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GMB Issues Dire Warning as ‘Toxic’ CETA Trade Deal Comes into Force

Thursday, September 14, 2017

UK will be locked into damaging deal for 20 years – even after we leave EU says GMB.

GMB has issued a dire warning as the ‘toxic’ CETA trade deal comes into force next week.

The free trade deal with Canada means the UK will lose control of its ability to decide which public services are outsourced and which are not; foreign multinational companies will be able to influence UK laws covering food safety and environment and, worst of all, corporations will be given the ability to sue the British government if it does anything to affect their projected profits.

GMB warns the deal, which goes live on September 21, [1] amounts to a corporate land grab.

Bert Schouwenburg, GMB International officer, said:

“CETA amounts to a free trade deal with the USA via the back door given that 85% of US corporations have subsidiaries in Canada.

“The fact it will be enforced without being voted on in Parliament is simply not acceptable and is a bad precedent for trade deals negotiated post-Brexit.

“We should not be party to any deals that will tie us in for 20 years given that we are going to leave the EU and that CETA is opposed by trade unions on both sides of the Atlantic.

“This is nothing more than a corporate land grab.”

Kathleen Walkershaw, GMB European Officer, added:

“CETA is a very damaging trade deal - and the worry is it will be the blue print for future post-Brexit deals.

"By nodding through this agreement without putting it to Parliamentary vote, the Government has potentially doomed jobs standards and our cherished public services.

“All political parties seemed to have allowed CETA to quietly slip into force, with minimal parliamentary scrutiny.

“The sad reality is that the UK will be held to investment obligations for up to 20 years, and furthermore the UK government, in disarray generally with Brexit negotiations, will become increasingly tempted to use these off the peg existing agreements as its framework for new trade arrangements post Brexit – so the worst of all worlds.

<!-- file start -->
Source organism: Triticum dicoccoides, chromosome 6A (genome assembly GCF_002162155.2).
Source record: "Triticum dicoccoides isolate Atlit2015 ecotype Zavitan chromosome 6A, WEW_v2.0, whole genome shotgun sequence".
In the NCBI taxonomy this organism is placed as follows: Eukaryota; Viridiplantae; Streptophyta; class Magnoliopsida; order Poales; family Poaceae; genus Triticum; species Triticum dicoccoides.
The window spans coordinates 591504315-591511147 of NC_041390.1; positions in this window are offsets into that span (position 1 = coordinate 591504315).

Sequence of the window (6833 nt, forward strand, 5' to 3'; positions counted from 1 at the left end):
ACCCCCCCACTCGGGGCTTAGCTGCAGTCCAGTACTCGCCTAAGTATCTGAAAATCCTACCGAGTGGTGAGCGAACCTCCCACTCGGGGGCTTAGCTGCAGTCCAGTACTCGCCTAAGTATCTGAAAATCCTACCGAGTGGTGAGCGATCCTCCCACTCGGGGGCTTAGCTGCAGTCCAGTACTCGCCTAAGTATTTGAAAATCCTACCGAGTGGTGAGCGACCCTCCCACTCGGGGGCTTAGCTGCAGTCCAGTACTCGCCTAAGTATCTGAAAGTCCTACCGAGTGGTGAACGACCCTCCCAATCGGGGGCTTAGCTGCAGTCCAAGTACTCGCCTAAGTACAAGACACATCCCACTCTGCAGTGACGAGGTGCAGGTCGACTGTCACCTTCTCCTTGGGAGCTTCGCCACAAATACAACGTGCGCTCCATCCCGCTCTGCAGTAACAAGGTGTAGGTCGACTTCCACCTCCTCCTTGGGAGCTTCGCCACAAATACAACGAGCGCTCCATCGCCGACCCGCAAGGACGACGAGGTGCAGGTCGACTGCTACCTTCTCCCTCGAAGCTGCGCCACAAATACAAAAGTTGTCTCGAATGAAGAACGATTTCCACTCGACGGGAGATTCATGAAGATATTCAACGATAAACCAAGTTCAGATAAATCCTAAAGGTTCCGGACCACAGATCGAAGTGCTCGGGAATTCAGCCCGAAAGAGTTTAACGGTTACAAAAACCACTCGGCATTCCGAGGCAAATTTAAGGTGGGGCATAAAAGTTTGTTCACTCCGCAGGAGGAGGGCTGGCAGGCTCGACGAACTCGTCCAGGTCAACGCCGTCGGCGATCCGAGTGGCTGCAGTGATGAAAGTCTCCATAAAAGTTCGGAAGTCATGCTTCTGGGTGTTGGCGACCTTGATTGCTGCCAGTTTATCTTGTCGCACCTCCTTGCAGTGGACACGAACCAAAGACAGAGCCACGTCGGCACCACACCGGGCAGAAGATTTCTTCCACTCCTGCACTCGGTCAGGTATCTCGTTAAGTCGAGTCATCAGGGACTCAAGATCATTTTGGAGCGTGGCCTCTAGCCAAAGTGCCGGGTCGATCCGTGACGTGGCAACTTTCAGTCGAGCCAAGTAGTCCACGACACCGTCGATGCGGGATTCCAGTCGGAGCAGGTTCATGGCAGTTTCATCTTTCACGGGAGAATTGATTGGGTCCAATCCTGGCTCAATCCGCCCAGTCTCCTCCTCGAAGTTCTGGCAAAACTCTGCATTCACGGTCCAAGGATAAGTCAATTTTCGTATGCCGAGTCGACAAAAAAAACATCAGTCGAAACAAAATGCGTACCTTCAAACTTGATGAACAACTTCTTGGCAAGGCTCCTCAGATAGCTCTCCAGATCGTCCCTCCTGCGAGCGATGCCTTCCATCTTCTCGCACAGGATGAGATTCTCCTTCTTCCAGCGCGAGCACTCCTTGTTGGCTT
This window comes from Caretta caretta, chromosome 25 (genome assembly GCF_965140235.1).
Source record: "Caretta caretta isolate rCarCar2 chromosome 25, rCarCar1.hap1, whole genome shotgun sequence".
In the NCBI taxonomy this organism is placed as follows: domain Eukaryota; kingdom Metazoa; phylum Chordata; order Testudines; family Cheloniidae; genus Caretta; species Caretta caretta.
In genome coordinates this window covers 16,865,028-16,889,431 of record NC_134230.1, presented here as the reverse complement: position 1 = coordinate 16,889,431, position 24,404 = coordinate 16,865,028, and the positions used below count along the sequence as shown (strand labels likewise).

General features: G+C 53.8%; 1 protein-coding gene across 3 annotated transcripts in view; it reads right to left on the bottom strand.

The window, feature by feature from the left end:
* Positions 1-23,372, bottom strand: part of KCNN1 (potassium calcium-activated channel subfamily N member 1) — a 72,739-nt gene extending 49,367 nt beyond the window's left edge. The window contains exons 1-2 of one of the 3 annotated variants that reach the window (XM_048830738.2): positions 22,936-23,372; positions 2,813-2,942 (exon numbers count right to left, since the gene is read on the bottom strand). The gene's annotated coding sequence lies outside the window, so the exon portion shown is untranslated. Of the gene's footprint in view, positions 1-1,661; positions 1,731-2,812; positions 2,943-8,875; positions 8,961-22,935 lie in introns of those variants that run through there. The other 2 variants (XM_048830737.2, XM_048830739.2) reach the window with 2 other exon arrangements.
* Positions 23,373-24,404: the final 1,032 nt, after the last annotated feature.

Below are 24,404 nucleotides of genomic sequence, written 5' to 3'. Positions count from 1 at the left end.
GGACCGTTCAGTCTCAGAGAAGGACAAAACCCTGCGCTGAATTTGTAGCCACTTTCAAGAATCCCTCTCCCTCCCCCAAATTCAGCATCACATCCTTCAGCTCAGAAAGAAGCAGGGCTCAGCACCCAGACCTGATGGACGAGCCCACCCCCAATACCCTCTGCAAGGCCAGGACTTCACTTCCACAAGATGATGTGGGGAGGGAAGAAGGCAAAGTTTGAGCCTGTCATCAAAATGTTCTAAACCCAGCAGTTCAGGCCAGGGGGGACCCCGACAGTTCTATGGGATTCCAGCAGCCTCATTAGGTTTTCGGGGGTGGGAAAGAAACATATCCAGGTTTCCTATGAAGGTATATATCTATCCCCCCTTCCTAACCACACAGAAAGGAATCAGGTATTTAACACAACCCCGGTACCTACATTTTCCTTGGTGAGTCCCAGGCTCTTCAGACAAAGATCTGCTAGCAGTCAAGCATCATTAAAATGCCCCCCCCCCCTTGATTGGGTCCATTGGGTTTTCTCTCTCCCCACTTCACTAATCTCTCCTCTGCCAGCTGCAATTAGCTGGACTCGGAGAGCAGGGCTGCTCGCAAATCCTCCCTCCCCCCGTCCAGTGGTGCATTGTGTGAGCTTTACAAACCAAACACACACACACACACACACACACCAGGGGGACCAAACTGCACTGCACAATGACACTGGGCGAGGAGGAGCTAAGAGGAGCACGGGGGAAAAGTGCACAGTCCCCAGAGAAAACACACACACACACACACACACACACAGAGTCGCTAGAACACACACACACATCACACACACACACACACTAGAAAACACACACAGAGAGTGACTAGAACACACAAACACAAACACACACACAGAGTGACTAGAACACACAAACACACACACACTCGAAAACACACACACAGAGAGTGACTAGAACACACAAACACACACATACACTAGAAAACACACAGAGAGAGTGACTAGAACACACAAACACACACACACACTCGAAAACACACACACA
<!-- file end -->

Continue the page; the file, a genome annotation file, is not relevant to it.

“UK trade policy needs to go urgently back to the drawing board and start putting people before profit.

ENDS

Contact: GMB Press Office on 07958 156846 or at press.office@gmb.org.uk?

Notes to editors:

[1] http://www.independent.co.uk/news/uk/politics/eu-canada-trade-deal-ceta-uk-european-union-transatlantic-inequality-a7946221.html

[2] GMB’s has a number of serious concerns about CETA, including:

· CETA would empower thousands of corporations to sue governments over legitimate and non-discriminatory measures to protect people and the planet. The balance of power is tipped too far in the favour of corporations.

· Nothing would stop corporations from using CETA’s investor rights to bully decision makers away from public interest regulation, for example to tackle climate change.

· CETA’s Investment Court System (ICS) grants highly enforceable rights to investors – but no corresponding obligations. It does not enable citizens, communities or trade unions to bring claims against corporations which violate environmental, labour, health, safety, or other rules.

· Protection of labour rights and sustainable development cannot be effectively enforced through sanctions in the same way that a corporation's will be under CETA.

· CETA severely limits governments’ ability to create, expand, and regulate public services or reverse privatisations. Studies have indicated that CETA will lead to significant job losses and inequality is expected to be higher than without the agreement. http://www.independent.co.uk/news/world/europe/ceta-trade-deal-eu-canada-report-job-losses-inequality-a7615891.html

· It will impact fundamental rights, such as the right to privacy and data protection and limit the EU’s/Canada’s ability to roll back excessive intellectual property rights (IPR) that limit access to knowledge and innovation.

· CETA would expose farmers to competitive pressures - increase corporate control over seeds; obstruct buy-local food policies; and threaten high food processing and production standards.

· Like TTIP, much of the negotiation on CETA has taken place in private.

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